Multiple sequence variants in hereditary hemorrhagic telangiectasia cases: Illustration of complexity in molecular diagnostic interpretation

Jamie McDonald, Friederike Gedge, Allene Burdette, James Carlisle, Changkuoth Jock Bukjiok, Michelle Fox, Pinar Bayrak-Toydemir

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11 Scopus citations


Hereditary hemorrhagic telangiectasia is an autosomal dominant disease caused by mutations in the ACVRL1 and ENG genes characterized by arterio-venous malformations and telangiectases. Over 700 mutations have been described in these two genes, and missense mutations are common. We describe 10 cases in which more than one potentially pathogenic mutation was identified. We report that 8 novel missense mutations, as well as previously reported pathogenic missense mutations, were seen in combination with a second mutation, which raises questions with regards to their respective pathogenicity. Our data and discussion indicate the challenges of classifying missense mutations as pathogenic or benign and the value of co-segregation studies, as well as suggest that there may be hereditary hemorrhagic telangiectasia gene mutations that have only mild phenotypic effects. We present evidence to suggest that four missense mutations (ENG p.G331S, ENG p.L8P, ENG p.P452L and ACVRL1 p.C344R) are pathogenic, two novel mutations (ACVRL1 p.A311T and ENG p.S576G) are neutral, and two previously reported disease-causing mutations are benign or have suspected benign variants (ACVRL1 p.A482V and ENG p.V504M). We conclude that for the purpose of establishing a causative hereditary hemorrhagic telangiectasia mutation in a family proband, all exons and intron/exon borders of both genes should be sequenced and deletion/duplication analysis should be performed unless a mutation that is well-proven to be pathogenic is identified.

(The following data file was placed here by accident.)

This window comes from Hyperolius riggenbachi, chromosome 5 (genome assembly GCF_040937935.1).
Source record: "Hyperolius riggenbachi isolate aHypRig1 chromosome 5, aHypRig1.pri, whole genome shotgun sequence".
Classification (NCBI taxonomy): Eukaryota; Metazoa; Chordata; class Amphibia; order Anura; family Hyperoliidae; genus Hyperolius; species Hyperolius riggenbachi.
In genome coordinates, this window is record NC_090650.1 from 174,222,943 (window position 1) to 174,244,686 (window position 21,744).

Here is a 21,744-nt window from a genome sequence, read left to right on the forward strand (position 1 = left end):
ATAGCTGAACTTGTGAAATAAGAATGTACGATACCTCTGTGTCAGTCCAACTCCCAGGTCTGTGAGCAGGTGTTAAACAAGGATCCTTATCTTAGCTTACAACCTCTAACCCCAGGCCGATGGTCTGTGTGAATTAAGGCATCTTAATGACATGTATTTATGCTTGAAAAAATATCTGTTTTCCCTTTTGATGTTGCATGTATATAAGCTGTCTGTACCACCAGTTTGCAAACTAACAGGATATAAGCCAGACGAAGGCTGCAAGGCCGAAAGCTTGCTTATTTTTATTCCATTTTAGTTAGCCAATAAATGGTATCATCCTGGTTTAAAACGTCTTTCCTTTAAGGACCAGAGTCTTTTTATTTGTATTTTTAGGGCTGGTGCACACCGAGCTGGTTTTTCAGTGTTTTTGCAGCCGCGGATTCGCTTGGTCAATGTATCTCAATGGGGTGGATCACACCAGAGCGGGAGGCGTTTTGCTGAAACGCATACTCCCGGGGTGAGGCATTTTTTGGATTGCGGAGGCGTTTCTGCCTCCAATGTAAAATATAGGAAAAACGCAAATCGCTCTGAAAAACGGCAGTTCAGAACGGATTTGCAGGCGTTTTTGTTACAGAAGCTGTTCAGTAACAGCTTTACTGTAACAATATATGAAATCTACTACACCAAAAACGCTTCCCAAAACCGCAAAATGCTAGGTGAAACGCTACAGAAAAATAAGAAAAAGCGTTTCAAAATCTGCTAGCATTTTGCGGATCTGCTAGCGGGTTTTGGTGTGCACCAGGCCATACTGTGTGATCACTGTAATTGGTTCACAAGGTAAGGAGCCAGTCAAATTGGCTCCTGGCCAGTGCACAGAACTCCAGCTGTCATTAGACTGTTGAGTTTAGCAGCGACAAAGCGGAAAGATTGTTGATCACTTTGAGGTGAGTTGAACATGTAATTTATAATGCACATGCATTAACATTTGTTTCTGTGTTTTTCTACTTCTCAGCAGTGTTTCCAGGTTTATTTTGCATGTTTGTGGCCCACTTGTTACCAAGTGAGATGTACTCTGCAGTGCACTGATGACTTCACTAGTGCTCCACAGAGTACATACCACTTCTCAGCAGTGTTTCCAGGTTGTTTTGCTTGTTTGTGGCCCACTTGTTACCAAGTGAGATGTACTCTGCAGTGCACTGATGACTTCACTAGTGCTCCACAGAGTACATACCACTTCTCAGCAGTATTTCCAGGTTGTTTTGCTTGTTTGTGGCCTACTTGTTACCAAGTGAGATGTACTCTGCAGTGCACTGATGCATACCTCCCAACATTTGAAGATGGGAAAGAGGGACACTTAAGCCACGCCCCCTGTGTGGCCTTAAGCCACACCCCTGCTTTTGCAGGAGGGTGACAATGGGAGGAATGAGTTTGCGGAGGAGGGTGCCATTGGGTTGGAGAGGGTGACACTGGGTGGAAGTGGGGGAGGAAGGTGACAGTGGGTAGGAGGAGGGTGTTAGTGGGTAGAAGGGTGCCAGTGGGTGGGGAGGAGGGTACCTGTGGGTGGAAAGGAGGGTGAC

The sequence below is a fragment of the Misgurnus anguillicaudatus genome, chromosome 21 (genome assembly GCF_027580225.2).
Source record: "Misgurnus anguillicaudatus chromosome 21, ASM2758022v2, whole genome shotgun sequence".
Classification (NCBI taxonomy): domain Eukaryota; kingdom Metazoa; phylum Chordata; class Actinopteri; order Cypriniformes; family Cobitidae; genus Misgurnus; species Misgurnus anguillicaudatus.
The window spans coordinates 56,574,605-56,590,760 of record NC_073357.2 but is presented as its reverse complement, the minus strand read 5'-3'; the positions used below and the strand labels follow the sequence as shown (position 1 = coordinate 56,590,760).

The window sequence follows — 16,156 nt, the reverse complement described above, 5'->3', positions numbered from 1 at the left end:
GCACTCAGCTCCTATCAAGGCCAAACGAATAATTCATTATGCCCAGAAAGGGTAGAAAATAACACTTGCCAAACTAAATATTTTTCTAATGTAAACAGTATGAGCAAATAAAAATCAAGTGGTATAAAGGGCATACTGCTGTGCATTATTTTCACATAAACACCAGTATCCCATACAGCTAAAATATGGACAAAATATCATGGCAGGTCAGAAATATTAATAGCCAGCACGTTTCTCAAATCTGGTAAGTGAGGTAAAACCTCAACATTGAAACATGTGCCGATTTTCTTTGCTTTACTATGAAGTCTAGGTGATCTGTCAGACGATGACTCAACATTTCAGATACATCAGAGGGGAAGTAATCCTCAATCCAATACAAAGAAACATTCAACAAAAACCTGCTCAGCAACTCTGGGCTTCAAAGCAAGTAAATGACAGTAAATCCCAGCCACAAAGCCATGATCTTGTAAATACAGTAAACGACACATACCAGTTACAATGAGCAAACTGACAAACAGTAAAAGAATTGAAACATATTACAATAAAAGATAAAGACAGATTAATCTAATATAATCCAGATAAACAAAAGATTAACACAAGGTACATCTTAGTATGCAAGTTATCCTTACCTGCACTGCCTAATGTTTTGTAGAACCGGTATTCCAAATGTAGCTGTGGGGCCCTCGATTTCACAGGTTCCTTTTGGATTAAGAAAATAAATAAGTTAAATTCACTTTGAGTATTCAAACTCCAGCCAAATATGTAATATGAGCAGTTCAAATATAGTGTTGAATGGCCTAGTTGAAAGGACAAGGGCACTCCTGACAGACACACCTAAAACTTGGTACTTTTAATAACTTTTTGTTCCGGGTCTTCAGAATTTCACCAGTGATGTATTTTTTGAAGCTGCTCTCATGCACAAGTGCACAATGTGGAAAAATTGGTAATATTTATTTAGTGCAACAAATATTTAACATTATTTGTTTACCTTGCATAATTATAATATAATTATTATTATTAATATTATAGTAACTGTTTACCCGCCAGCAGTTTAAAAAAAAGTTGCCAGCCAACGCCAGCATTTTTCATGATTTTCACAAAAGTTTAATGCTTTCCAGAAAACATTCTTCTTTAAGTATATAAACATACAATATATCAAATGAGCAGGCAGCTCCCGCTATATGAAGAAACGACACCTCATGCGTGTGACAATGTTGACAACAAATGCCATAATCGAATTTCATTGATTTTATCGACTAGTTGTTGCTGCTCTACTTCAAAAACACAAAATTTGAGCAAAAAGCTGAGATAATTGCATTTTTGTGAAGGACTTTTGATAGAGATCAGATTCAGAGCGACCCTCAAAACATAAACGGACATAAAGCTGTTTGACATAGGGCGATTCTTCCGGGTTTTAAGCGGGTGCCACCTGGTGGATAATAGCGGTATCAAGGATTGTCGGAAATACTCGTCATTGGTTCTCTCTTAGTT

Original languageEnglish (US)
Pages (from-to)569-575
Number of pages7
JournalJournal of Molecular Diagnostics
Issue number6
StatePublished - Nov 2009


All Science Journal Classification (ASJC) codes

  • Pathology and Forensic Medicine
  • Molecular Medicine

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